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Morrison’s ‘Vindictive’ Cut to Refugee Advocacy – RCOA


Friday, 30th May 2014 at 3:47 pm
Staff Reporter
The Federal Coalition Government has backflipped on a recent Budget allocation for refugee advocacy - cutting its funding from the Not for Profit peak body, the Refugee Council of Australia.

Friday, 30th May 2014
at 3:47 pm
Staff Reporter


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Morrison’s ‘Vindictive’ Cut to Refugee Advocacy – RCOA
Friday, 30th May 2014 at 3:47 pm

The Federal Coalition Government has backflipped on a recent Budget allocation for refugee advocacy – cutting its funding from the Not for Profit peak body, the Refugee Council of Australia.

The Government had allocated $140,000 for the RCOA as part of the 2014-2015 Federal Budget.

However, RCOA said it was surprised the funding that was allocated in the Budget and allowed for in the Government’s forward estimates to 2018 was removed without explanation.

RCOA Chief Executive Officer Paul Power said the communication between a government and our network had never been poorer and that he had been informed, in a phone call from the Department of Immigration and Border Protection, that the decision to remove the funding from 2014-15 had been taken by Immigration Minister Scott Morrison.

“This decision is petty and vindictive and is symbolic of the Minister’s very poor relationship with the non-government sector,” Power said.

“While we and other agencies maintain constructive dialogue with other members of the Government, it is clear that Mr Morrison has little interest in the ideas and concerns of non-government agencies which support refugees and asylum seekers.”

RCOA said since starting in 1981, RCOA had grown to a network of 185 organisations, 800 individual members and thousands of supporters.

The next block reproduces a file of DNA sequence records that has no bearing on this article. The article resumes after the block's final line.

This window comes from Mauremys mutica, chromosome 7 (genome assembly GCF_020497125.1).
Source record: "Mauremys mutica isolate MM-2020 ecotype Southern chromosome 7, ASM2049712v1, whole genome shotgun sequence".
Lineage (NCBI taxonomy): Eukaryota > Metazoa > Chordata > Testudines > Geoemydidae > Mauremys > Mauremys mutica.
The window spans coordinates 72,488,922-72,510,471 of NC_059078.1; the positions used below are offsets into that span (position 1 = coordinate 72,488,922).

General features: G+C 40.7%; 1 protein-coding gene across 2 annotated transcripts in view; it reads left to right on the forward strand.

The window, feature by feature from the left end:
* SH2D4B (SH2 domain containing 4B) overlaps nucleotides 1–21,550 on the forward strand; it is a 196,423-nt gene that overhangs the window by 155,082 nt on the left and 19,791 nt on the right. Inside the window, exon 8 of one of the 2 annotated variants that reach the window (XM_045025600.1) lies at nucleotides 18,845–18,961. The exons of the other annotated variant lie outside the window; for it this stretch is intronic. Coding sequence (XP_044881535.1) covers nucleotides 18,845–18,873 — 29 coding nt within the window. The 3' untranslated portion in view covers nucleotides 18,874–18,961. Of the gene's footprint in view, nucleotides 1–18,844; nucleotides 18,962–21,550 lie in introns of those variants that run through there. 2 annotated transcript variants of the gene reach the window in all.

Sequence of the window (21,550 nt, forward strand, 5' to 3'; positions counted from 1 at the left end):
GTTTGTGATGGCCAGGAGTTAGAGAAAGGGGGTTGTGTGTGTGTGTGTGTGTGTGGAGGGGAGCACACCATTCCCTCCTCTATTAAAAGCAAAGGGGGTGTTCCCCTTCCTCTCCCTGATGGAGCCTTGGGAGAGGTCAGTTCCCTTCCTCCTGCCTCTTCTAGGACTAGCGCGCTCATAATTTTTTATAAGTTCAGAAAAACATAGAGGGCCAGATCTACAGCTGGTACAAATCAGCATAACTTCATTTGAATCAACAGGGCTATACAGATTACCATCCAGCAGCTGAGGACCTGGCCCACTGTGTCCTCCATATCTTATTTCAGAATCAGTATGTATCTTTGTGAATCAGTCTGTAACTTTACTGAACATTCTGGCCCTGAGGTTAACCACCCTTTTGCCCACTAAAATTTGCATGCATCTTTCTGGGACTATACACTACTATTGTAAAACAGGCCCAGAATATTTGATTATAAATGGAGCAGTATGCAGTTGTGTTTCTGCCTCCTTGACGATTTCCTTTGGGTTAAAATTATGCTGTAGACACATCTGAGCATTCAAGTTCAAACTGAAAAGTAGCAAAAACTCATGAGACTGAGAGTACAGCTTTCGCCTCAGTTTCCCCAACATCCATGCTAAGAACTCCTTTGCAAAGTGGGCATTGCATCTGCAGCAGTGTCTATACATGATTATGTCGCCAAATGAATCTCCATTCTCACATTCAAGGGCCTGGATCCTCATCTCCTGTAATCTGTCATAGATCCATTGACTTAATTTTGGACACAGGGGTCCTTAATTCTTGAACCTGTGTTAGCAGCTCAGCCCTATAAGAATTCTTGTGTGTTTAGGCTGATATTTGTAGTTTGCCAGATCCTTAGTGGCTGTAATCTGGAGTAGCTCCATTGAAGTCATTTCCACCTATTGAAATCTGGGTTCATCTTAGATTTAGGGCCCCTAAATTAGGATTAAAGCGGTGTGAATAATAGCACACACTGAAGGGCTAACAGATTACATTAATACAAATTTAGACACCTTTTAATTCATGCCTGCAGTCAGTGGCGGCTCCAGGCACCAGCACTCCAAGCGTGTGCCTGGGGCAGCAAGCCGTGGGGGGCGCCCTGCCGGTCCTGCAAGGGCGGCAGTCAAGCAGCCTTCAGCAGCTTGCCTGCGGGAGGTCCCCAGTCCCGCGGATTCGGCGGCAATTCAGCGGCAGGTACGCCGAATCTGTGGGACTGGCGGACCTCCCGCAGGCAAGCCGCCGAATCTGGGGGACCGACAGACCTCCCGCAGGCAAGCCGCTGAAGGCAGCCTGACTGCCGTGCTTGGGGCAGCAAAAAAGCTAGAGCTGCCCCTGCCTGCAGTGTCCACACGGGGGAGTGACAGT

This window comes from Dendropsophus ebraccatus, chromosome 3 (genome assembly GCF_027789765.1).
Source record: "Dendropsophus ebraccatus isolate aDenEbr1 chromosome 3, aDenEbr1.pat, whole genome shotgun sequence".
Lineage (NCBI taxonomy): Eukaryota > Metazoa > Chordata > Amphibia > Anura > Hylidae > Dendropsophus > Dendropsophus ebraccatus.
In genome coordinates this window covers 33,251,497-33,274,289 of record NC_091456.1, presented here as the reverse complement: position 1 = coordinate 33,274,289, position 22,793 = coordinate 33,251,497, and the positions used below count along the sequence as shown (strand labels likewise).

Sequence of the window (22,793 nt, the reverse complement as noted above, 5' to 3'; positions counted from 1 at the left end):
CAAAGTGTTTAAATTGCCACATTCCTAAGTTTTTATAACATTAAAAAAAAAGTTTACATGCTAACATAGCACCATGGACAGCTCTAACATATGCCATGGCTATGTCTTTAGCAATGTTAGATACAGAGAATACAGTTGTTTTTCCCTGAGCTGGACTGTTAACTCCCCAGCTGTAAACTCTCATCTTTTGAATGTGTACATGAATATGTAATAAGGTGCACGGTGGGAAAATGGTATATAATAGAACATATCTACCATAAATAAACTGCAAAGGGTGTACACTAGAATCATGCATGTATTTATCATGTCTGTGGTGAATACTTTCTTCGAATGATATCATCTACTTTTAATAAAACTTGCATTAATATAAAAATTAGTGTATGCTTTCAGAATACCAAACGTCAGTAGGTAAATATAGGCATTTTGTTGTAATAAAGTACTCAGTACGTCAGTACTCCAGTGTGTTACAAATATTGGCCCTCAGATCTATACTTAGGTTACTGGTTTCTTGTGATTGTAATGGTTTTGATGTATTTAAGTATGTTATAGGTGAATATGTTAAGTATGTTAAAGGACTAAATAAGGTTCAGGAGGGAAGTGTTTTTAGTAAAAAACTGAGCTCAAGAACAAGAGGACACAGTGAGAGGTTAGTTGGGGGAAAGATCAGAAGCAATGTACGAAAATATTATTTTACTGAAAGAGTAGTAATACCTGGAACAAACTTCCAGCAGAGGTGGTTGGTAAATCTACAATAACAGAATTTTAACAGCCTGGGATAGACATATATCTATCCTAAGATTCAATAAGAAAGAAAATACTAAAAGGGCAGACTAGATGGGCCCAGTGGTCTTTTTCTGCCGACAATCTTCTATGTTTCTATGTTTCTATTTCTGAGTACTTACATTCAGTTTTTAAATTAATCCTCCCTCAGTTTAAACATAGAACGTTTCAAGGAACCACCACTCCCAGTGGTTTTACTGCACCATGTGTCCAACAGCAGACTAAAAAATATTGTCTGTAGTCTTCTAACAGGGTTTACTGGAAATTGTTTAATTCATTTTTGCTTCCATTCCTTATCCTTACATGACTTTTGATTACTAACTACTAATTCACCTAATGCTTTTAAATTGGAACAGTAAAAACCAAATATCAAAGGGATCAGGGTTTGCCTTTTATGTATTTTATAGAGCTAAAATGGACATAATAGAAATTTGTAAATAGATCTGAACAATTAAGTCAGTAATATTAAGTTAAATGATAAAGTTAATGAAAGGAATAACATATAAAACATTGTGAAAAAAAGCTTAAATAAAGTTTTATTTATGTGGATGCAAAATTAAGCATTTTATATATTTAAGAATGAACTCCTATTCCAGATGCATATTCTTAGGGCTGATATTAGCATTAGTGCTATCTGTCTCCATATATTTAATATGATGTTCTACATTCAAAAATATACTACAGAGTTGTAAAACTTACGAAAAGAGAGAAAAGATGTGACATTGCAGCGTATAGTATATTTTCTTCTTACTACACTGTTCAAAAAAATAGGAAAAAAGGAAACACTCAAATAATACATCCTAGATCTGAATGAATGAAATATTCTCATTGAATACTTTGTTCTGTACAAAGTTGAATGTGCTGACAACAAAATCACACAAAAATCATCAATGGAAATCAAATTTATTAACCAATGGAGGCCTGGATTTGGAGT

It said much of this growth had occurred in the past eight years, during which time organisational membership had more than doubled and individual membership had increased ten-fold.

“Our organisation has broad national and international respect as an authentic voice of Australian organisations involved in supporting refugees and asylum seekers,” Power said.

“The ideas we put forward in reports, submissions, letters, public statements and direct lobbying of governments and inter-governmental bodies are based on wide consultation with refugee communities and our member organisations.

“The feedback I get from our members is that we are fair in the way we represent the community sector’s views on refugee policy, giving a balanced critique of government policies and putting forward constructive alternatives.

“Our relationship with government has always waxed and waned, depending on the preparedness of the government of the day to listen to and engage with non-government organisations on matters of refugee policy. However, never has the communication between a government and our network been poorer than it is now and never has there been more despair about a government’s demonisation of people seeking asylum.”

Power said RCOA would respond to the withdrawal of government funding by seeking more support from Australians who see the need for a strong and credible community voice on refugee policy.

“The withdrawal of our core funding represents a tiny cost saving for the Government – less than half of the annual salary of a Minister – but is close to one quarter of our organisational budget. It will hurt us but we have no intention of reducing our small staff team or allowing this cut to distract us from raising a voice for justice and compassion for refugees,” he said.

“We are writing to our supporters asking for their help and will be seeking wider support to raise the funds we have lost.

“We know that there are millions of Australians who are deeply upset about how this Government and the previous Government have treated people seeking protection from persecution. We will be appealing to them to help us become an even stronger voice for humane and common-sense policies for refugees and asylum seekers.”

To support RCOA, visit www.refugeecouncil.org.au/donate




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